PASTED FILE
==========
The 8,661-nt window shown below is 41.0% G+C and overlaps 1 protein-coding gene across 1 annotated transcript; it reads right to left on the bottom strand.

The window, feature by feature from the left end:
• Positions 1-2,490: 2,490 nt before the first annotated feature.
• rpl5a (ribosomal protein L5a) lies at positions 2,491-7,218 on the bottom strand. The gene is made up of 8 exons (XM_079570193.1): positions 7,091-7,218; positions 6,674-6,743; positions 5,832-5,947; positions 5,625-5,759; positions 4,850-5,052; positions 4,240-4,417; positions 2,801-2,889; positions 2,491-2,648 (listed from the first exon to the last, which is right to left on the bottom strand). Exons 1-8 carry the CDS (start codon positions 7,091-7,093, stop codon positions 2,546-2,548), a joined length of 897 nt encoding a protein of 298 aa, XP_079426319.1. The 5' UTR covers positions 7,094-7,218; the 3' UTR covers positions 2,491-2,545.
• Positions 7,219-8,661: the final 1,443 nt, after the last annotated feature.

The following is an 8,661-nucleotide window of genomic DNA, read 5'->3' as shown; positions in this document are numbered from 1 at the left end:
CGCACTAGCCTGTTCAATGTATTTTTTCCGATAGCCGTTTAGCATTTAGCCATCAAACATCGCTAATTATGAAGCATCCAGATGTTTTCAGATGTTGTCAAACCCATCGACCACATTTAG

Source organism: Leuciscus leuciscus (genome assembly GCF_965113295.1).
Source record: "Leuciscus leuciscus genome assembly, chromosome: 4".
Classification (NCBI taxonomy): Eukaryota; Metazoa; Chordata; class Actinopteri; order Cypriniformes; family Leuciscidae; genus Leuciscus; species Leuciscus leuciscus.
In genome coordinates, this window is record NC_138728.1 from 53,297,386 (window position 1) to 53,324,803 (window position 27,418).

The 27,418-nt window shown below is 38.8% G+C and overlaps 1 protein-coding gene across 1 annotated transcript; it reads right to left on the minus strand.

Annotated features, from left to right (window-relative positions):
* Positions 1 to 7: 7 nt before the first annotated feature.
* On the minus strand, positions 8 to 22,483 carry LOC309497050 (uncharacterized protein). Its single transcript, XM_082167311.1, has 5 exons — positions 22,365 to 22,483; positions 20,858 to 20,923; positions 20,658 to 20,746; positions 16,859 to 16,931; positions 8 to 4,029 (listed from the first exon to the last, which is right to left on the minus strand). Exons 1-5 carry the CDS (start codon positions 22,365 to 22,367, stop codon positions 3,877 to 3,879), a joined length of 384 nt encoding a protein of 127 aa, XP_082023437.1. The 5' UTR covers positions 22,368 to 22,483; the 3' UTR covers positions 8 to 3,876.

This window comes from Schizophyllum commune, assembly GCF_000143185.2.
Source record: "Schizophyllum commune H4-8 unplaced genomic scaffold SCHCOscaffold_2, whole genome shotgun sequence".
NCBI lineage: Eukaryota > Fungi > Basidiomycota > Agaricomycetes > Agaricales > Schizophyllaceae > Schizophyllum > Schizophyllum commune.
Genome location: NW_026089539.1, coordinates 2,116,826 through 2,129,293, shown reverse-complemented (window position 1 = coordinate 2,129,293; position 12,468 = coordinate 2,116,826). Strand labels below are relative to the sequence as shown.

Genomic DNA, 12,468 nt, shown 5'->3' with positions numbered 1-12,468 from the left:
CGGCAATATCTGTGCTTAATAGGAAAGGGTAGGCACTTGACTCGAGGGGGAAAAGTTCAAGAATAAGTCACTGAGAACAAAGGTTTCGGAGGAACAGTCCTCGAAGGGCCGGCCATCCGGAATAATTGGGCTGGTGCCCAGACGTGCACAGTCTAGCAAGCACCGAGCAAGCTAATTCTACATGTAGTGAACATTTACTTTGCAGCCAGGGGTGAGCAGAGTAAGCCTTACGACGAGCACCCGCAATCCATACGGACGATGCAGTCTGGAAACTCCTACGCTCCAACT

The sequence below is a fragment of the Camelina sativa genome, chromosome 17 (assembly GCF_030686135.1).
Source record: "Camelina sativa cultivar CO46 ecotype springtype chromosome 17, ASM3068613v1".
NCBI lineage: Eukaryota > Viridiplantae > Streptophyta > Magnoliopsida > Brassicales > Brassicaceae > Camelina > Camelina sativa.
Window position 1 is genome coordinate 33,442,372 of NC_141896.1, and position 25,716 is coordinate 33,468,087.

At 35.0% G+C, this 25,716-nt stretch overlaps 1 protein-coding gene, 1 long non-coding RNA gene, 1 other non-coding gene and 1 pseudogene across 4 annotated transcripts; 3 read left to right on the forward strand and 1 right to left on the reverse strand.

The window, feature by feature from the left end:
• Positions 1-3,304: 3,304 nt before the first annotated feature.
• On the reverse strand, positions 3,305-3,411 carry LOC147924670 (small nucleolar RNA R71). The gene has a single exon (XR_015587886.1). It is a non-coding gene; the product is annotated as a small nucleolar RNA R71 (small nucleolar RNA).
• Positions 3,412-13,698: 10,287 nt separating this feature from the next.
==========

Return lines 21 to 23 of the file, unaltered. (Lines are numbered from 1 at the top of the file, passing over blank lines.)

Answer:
CGGCAATATCTGTGCTTAATAGGAAAGGGTAGGCACTTGACTCGAGGGGGAAAAGTTCAAGAATAAGTCACTGAGAACAAAGGTTTCGGAGGAACAGTCCTCGAAGGGCCGGCCATCCGGAATAATTGGGCTGGTGCCCAGACGTGCACAGTCTAGCAAGCACCGAGCAAGCTAATTCTACATGTAGTGAACATTTACTTTGCAGCCAGGGGTGAGCAGAGTAAGCCTTACGACGAGCACCCGCAATCCATACGGACGATGCAGTCTGGAAACTCCTACGCTCCAACT

The sequence below is a fragment of the Camelina sativa genome, chromosome 17 (assembly GCF_030686135.1).
Source record: "Camelina sativa cultivar CO46 ecotype springtype chromosome 17, ASM3068613v1".